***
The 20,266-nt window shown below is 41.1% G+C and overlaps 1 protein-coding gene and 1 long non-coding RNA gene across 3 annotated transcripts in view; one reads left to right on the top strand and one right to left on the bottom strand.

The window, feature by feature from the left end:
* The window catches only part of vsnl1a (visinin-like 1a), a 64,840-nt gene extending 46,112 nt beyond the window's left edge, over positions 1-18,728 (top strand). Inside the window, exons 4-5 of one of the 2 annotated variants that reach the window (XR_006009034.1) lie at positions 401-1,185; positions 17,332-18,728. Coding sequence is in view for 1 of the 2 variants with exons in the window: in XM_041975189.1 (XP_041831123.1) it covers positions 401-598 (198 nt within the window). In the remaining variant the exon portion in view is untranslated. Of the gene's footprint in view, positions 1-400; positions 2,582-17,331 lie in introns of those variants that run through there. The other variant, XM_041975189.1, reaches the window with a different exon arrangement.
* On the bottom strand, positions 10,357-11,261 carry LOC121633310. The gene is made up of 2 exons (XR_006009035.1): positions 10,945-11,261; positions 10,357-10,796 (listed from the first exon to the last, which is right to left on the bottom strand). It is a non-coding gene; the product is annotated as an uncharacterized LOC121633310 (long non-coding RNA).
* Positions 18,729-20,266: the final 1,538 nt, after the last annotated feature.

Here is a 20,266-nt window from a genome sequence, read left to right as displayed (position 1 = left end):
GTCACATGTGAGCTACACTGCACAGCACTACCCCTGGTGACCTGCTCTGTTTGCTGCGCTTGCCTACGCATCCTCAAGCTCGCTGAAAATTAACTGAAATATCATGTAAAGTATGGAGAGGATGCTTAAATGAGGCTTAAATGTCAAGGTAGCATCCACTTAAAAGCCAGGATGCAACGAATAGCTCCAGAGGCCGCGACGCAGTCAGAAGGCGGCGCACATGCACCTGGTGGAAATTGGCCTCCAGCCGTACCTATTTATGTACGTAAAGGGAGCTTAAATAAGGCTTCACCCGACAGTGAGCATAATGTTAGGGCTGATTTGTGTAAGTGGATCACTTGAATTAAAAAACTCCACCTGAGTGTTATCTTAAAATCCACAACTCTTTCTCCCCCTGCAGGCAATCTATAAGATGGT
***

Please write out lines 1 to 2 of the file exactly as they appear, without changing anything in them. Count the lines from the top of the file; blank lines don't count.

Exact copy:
The 20,266-nt window shown below is 41.1% G+C and overlaps 1 protein-coding gene and 1 long non-coding RNA gene across 3 annotated transcripts in view; one reads left to right on the top strand and one right to left on the bottom strand.

The window, feature by feature from the left end: